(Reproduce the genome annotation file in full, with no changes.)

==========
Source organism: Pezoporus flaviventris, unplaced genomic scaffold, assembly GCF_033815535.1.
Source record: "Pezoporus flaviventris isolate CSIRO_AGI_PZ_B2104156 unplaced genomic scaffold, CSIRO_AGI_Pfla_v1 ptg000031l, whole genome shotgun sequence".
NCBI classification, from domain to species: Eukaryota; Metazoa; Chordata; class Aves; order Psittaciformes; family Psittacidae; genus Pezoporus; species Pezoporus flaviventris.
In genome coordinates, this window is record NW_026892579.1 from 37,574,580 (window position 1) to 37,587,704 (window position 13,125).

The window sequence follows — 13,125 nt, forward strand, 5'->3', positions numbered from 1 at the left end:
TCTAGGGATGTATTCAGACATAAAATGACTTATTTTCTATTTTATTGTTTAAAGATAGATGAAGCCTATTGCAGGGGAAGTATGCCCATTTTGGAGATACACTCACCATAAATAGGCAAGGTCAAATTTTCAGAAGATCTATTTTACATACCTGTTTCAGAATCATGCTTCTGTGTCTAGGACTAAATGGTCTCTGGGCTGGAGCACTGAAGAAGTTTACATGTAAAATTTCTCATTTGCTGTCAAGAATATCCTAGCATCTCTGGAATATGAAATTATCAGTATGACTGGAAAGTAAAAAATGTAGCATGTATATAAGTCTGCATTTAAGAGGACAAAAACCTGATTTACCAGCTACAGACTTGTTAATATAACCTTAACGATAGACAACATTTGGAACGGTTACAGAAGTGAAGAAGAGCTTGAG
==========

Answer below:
Source organism: Pezoporus flaviventris, unplaced genomic scaffold, assembly GCF_033815535.1.
Source record: "Pezoporus flaviventris isolate CSIRO_AGI_PZ_B2104156 unplaced genomic scaffold, CSIRO_AGI_Pfla_v1 ptg000031l, whole genome shotgun sequence".
NCBI classification, from domain to species: Eukaryota; Metazoa; Chordata; class Aves; order Psittaciformes; family Psittacidae; genus Pezoporus; species Pezoporus flaviventris.
In genome coordinates, this window is record NW_026892579.1 from 37,574,580 (window position 1) to 37,587,704 (window position 13,125).

The window sequence follows — 13,125 nt, forward strand, 5'->3', positions numbered from 1 at the left end:
TCTAGGGATGTATTCAGACATAAAATGACTTATTTTCTATTTTATTGTTTAAAGATAGATGAAGCCTATTGCAGGGGAAGTATGCCCATTTTGGAGATACACTCACCATAAATAGGCAAGGTCAAATTTTCAGAAGATCTATTTTACATACCTGTTTCAGAATCATGCTTCTGTGTCTAGGACTAAATGGTCTCTGGGCTGGAGCACTGAAGAAGTTTACATGTAAAATTTCTCATTTGCTGTCAAGAATATCCTAGCATCTCTGGAATATGAAATTATCAGTATGACTGGAAAGTAAAAAATGTAGCATGTATATAAGTCTGCATTTAAGAGGACAAAAACCTGATTTACCAGCTACAGACTTGTTAATATAACCTTAACGATAGACAACATTTGGAACGGTTACAGAAGTGAAGAAGAGCTTGAG